In episode two of ‘Hard Knocks,’ the Chargers’ rookie quarterback adapts to life in the NFL as both teams strap up their helmets for the first time.
It was relatively brief, so much so that you might have missed it while scrolling through your phone or preparing dinner. But for a fleeting minute at the end of episode two of Hard Knocks, we finally saw it: real, actual, full(ish) speed football.
Alright, we’re using terms like “real” and “actual” pretty liberally here. What we saw on Tuesday night was merely players in helmets and shorts with no shoulder pads. Still, in these strange times, watching NFL players engaging in some semblance of football was a wonderful sight to behold. In the build-up to that closing, we saw a few other storylines play out, including how rookie quarterback Justin Herbert is acclimating to his new role as the future face of the franchise, and what type of add-ons Jalen Ramsey is looking for in his future home.
Buckle up your chin straps for our Hard Knocks Week 2 takeaways.
Justin Herbert Learns to Find His Voice
If there’s one thing that seemingly everybody in Chargers camp can agree on, it’s that Justin Herbert throws a pretty ball. Each of the first two episodes has dedicated a not-insignificant amount of time to Chargers teammates ooh-ing and aw-ing over slow-motion footage of Herbert’s passes.
An area of improvement for the rookie? Learning to speak up.
Questions about Herbert’s more passive demeanor have consistently followed him since before the pre-draft process started. He doesn’t come off as the most talkative guy, though those who have played with him contend his leadership qualities are beyond reproach.
Still, stepping in as the quarterback for an NFL team brings with it specific challenges. Things that appear simple—like breaking a huddle or barking out pre-snap cadences—can be daunting. During a walk-through, Chargers coach Anthony Lynn noticed Herbert’s cadence varying depending on whether the play was a run or pass, something he brought to Herbert’s attention.
“I’m trying to get him to talk and communicate more,” Lynn said. “He’s quiet—usually at that position, you’re a big mouth.”
Herbert’s demeanor is a stark contrast to motormouth Philip Rivers, who started each game for the past 14 seasons for the Chargers. Current starting quarterback Tyrod Taylor is also a much more talkative presence, a trait Herbert’s been instructed to try and emulate. How quickly Herbert’s able to adopt Taylor’s style could play a factor in when the rookie will be able to take over the reins of the offense.
House Hunter: Jalen Ramsey
Though Jalen Ramsey’s contract status beyond this season remains up in the air, the three-time Pro Bowler made no bones about what he wants for his future in this week’s episode by spending time away from the practice field to look at houses.
Ramsey saw a home on a 31-acre lot that was staged to his specific needs, adorned with photos of his family, a customized $2 bill (which Ramsey carries for good luck) and select inspirational quotes in the carpark.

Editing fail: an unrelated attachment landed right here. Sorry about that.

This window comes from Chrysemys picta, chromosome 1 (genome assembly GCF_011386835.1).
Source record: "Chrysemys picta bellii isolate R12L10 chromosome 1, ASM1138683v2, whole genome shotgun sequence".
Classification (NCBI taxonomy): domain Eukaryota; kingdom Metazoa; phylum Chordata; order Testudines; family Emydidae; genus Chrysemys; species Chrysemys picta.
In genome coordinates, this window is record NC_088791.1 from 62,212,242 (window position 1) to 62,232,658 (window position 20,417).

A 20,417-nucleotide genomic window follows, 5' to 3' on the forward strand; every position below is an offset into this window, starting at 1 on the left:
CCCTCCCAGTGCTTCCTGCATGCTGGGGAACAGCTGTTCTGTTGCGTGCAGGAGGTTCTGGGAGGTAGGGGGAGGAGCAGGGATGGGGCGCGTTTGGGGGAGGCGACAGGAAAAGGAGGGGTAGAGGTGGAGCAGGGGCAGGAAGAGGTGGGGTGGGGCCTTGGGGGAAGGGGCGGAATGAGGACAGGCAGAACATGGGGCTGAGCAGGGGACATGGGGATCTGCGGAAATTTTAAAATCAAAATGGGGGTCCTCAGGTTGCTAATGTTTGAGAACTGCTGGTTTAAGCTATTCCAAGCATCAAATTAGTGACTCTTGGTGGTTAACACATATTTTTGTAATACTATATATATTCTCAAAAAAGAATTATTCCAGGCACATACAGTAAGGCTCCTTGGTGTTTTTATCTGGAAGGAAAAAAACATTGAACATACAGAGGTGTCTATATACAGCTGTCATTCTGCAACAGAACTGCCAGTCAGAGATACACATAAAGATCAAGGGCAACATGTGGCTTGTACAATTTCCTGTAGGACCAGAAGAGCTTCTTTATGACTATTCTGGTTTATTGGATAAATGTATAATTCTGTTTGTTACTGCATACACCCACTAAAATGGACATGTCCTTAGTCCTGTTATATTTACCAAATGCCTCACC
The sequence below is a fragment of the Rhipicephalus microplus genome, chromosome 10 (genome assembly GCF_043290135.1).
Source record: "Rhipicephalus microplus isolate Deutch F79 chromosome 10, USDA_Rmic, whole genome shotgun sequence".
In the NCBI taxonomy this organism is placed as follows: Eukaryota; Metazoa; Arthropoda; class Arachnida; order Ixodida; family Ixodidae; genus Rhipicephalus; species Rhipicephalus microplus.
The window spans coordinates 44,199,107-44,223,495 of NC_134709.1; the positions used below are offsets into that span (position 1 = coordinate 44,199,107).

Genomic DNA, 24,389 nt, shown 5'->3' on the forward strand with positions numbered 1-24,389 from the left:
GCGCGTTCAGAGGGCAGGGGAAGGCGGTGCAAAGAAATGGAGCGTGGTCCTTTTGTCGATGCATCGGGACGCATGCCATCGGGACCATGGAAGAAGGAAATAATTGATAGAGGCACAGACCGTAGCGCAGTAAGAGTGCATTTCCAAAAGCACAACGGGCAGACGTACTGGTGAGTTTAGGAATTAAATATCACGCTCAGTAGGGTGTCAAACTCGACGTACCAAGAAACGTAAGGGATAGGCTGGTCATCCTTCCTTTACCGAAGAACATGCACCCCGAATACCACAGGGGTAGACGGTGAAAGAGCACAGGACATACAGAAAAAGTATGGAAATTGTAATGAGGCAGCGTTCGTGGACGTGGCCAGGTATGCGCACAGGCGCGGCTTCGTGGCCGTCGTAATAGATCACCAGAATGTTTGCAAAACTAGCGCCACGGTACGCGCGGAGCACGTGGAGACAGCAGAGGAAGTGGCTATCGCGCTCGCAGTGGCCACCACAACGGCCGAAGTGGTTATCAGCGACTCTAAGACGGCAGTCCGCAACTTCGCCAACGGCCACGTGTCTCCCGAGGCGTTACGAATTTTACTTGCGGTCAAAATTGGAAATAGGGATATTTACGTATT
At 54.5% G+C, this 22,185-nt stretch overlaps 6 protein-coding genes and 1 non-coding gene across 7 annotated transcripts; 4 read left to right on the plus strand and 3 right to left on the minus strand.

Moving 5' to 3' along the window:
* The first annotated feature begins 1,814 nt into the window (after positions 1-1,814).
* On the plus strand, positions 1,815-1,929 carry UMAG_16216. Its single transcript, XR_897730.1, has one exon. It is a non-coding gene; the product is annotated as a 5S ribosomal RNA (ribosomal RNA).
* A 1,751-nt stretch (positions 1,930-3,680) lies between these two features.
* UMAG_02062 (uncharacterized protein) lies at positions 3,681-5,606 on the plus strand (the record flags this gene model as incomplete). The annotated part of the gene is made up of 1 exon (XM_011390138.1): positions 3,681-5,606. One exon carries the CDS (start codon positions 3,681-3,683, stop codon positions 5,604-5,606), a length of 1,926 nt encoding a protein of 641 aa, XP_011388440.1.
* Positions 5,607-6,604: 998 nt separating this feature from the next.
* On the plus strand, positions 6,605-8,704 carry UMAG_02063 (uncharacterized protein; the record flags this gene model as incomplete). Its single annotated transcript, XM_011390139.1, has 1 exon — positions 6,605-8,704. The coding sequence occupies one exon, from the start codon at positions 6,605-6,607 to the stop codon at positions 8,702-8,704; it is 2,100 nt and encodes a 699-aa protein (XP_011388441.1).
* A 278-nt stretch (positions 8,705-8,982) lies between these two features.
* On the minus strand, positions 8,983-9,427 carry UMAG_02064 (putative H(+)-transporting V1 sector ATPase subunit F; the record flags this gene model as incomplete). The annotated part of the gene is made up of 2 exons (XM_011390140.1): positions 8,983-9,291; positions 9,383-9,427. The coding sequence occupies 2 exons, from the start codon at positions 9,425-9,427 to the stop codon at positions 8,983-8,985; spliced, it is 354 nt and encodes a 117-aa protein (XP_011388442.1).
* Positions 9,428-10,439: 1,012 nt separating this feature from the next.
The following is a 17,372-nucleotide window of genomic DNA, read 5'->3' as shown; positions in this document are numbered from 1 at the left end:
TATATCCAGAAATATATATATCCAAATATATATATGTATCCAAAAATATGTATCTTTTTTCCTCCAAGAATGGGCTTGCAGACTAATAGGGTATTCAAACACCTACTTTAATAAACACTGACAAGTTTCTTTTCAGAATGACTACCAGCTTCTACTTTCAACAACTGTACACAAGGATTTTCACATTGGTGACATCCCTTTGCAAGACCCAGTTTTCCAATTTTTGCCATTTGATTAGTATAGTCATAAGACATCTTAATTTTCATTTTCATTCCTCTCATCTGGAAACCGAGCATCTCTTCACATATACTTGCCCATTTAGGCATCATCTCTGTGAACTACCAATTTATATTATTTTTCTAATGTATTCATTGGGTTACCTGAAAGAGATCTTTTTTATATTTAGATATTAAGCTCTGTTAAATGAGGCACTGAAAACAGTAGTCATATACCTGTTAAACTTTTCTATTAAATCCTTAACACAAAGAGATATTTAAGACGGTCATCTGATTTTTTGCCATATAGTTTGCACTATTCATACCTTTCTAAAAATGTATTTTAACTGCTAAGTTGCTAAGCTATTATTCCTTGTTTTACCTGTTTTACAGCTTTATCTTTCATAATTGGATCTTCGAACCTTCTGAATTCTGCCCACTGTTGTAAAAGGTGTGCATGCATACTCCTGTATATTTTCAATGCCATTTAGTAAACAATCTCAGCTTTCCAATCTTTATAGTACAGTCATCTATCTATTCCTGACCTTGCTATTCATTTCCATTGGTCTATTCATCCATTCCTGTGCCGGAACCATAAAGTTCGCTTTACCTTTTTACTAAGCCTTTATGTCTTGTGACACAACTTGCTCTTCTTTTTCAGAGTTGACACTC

Though it’s unclear if Ramsey thought the place was his dream house, he stated plainly that his plans for the future include remaining in Los Angeles. He even called the day he was traded from Jacksonville to the Rams “probably one of the best days of my life.”
“I wouldn’t be wasting my time going to look at homes and stuff on my off days if I didn’t think I was gonna be here for the long-term, even after football,” Ramsey said. “I hope LA will be a forever home for me.”
Andrew Whitworth and Family On the Mend
Rams offensive tackle Andrew Whitworth is entering his 15th NFL season. His first go-around on Hard Knocks was as a Cincinnati Bengal back in 2009, when some of his current teammates were still in their pre-teen years. Archival footage showed Whitworth and Chad Johnson discussing Johnson’s new catchphrase, “kiss the baby.”
In this week’s episode, Whitworth and his wife, Melissa, revealed that they and their four children all contracted COVID-19. Melissa’s parents also tested positive—and her father was even hospitalized for five days—though all are home and in good health now.
No Preseason Means Slim Pickings for Rookies
Chargers running back Austin Ekeler went undrafted in 2017 out of Western State Colorado. He made the team as a rookie in large part due to his preseason performance, in which he stood out as a versatile playmaker. With the 2020 preseason canceled, that leaves scarce opportunities for rookies to make an impression on the coaching staff.
Among this year’s group of undrafted rookies is Chargers running back Darius Bradwell, who arrived at camp weighing 253 pounds after playing at 235 at Tulane. The weight gain drew the ire of Lynn, who vowed to get the most out of Bradwell’s potential.
After one practice, Bradwell spent extra time with strength coach John Lott on conditioning drills, with Lott offering both philosophical and practical about the importance of Bradwell sticking to his diet while away from team facilities: “What you do in the dark shines in the light,” Lott said. “Don’t be sneaking tacos on me.”
Don’t be unreasonable, coach.
- Chargers offensive quality control assistant Seth Ryan, son of former Jets and Bills coach Rex Ryan, was sent home for quarantine after receiving a positive COVID-19 test. Less than two days later, it was revealed the test was a false positive, and Ryan was able to return. “I’m saying, ‘What kind of scam is Seth running here just to get a couple days off of work?'” Lynn said in a phone call with Ryan. Hell, you could have just came and told me, Seth!”
- Jared Goff’s backyard setup is not bad:
- Rams coach Sean McVay offered something of a mea culpa for his performance in the first Hard Knocks episode, in which he took to his backyard pool to show off his dog’s tricks. “I apologize for my poor judgment,” McVay said, “in taking my shirt off on Hard Knocks.” As McVay might say to his players: No more mental errors, coach.